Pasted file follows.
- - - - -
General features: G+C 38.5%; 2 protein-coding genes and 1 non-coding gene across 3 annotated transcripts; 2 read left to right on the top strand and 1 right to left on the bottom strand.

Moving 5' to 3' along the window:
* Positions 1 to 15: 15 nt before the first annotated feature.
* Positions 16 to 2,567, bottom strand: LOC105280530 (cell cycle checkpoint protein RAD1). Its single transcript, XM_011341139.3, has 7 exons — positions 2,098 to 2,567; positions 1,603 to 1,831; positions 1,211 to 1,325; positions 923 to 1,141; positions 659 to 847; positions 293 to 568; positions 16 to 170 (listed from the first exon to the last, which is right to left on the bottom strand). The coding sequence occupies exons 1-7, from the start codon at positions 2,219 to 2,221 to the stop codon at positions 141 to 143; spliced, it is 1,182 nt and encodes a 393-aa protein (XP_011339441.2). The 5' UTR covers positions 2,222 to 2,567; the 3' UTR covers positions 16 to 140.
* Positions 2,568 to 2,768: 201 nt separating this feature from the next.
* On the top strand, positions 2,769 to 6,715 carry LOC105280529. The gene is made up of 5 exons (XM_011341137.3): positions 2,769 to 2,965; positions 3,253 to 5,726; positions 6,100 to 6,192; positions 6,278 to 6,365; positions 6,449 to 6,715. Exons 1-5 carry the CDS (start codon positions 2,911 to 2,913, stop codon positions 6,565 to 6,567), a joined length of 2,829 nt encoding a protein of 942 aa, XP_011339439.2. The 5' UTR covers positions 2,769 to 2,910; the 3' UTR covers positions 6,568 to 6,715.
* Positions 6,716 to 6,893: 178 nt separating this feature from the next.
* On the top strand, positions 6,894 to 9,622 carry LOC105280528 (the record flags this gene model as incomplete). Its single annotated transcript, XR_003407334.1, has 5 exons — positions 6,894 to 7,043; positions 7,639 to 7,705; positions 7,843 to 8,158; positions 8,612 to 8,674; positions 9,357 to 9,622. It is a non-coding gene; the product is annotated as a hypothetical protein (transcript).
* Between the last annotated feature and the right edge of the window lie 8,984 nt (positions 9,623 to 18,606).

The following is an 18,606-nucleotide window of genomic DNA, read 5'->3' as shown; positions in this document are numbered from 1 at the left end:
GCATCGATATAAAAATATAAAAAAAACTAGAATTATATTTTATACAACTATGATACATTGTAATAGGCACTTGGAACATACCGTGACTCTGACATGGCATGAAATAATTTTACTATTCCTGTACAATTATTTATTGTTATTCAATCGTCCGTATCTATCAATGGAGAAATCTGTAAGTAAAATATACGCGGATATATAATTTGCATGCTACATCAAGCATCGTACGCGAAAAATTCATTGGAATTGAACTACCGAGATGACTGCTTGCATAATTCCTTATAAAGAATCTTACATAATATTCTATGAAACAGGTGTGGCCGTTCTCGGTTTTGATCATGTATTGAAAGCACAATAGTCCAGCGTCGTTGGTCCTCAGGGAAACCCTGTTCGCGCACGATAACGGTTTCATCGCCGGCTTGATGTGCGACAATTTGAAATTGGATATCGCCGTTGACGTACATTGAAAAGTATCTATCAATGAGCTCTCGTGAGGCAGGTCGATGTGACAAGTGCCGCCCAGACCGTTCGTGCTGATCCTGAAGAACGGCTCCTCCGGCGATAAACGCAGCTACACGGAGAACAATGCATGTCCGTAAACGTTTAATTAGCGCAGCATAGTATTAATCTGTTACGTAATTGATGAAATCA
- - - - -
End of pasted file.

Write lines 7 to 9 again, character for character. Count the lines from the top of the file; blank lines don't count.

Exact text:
* Positions 6,716 to 6,893: 178 nt separating this feature from the next.
* On the top strand, positions 6,894 to 9,622 carry LOC105280528 (the record flags this gene model as incomplete). Its single annotated transcript, XR_003407334.1, has 5 exons — positions 6,894 to 7,043; positions 7,639 to 7,705; positions 7,843 to 8,158; positions 8,612 to 8,674; positions 9,357 to 9,622. It is a non-coding gene; the product is annotated as a hypothetical protein (transcript).
* Between the last annotated feature and the right edge of the window lie 8,984 nt (positions 9,623 to 18,606).